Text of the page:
Duane Betts, Devon Allman Detail The Songwriting With ‘Bless Your Heart’ Track-By-Track

Like fathers like sons? No, not quite.

Videos by American Songwriter

The expansive seven piece fronted by two Allman Brothers Band offspring (actually three with bassist Berry Duane Oakley, joining Duane Better and Devon Allman), the Allman Betts Band dropped its sophomore effort this week. The band continues to cut its own path, a path not intentionally to distance itself from the course navigated by their dads’ legendary outfit, but because it is the music they want to make.

With no intention of being a legacy band — or a tribute to what once was — the group is put together from musical similarity and interest and not last names. Friends first, largely because they grew up together — just like your friend group, except their dads were who they were.

Bless Your Heart comes with some similarity to the first effort but continues to elevate as the band evolves.

Among this set of tunes is “Magnolia Road,” a semi-autobiographical overview of Allman and Betts written, ironocally, by Vaughan alone, and a tie-dyed contender for summer festival favorite.  There is the album’s starter, “Pale Horse Rider,” ominously evolving into a dark and dense rumbler accentuated by an unbridled storm of guitars, evoking the spirit of Neil Young’s Crazy Horse and modern counterpart, My Morning Jacket.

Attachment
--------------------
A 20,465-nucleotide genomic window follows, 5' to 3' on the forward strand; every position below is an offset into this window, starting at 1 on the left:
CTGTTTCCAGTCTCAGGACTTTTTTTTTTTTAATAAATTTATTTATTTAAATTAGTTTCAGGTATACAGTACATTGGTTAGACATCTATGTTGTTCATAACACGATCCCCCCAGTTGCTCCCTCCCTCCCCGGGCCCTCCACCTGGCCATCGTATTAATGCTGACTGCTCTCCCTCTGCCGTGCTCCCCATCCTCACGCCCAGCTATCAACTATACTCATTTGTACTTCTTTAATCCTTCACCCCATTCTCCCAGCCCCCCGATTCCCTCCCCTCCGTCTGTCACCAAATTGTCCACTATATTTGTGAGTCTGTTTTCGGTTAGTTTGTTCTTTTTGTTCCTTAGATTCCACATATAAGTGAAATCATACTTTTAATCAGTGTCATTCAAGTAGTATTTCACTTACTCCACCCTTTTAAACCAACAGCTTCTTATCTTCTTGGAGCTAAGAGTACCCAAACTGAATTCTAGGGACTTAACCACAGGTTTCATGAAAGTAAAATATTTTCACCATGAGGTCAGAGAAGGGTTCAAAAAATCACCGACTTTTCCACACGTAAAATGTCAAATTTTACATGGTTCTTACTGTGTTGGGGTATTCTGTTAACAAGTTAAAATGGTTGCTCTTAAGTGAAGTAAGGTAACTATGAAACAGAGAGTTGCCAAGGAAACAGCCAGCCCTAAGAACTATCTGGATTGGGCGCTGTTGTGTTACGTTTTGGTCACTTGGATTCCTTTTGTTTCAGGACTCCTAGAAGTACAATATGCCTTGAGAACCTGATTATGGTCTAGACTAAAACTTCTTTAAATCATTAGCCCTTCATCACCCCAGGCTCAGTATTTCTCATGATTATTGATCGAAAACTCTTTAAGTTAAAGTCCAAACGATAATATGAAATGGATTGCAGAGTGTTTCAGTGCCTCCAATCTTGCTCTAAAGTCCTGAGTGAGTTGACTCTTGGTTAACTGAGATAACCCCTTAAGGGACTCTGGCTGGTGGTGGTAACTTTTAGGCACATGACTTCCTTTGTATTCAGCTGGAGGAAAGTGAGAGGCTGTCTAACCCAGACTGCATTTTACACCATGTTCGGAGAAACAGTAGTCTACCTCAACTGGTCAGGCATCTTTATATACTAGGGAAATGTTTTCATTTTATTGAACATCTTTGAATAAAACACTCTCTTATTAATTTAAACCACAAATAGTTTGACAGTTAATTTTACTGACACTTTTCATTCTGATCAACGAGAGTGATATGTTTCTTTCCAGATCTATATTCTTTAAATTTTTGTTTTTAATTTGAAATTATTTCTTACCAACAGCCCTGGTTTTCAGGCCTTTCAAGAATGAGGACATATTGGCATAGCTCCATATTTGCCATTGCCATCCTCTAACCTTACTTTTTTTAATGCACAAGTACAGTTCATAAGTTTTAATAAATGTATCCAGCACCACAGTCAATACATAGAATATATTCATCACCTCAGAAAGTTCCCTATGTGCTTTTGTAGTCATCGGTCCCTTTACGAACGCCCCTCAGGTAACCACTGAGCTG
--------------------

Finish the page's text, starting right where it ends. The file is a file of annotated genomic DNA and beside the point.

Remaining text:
And “Ashes of My Lovers,” a mourning motif of romance and wreckage, inflected with trail-dusted harmonica complementing the cinematic Badlands spook.  Or “Airboats & Cocaine,” with its tongue firmly in its cheek, telling the Southern Gothic tale of a girl born into the wrong family and her guy regretting his incidental associations with the underbelly of swampland contraband, wrapped up in a loose, mid-tempo stinger.

Both Allman and Betts sat down to give American Songwriter a track-by-track of the album, which you can check out below. If you dig the tunes, get the new album on your favorite streaming service.

DA: I thought the almost vertigo-inducing descending guitar melody was so special when I first heard it.  I had every intention to write actual words for the refrain ….but I refrained.  (ahem)  It had a ghostly quality without words.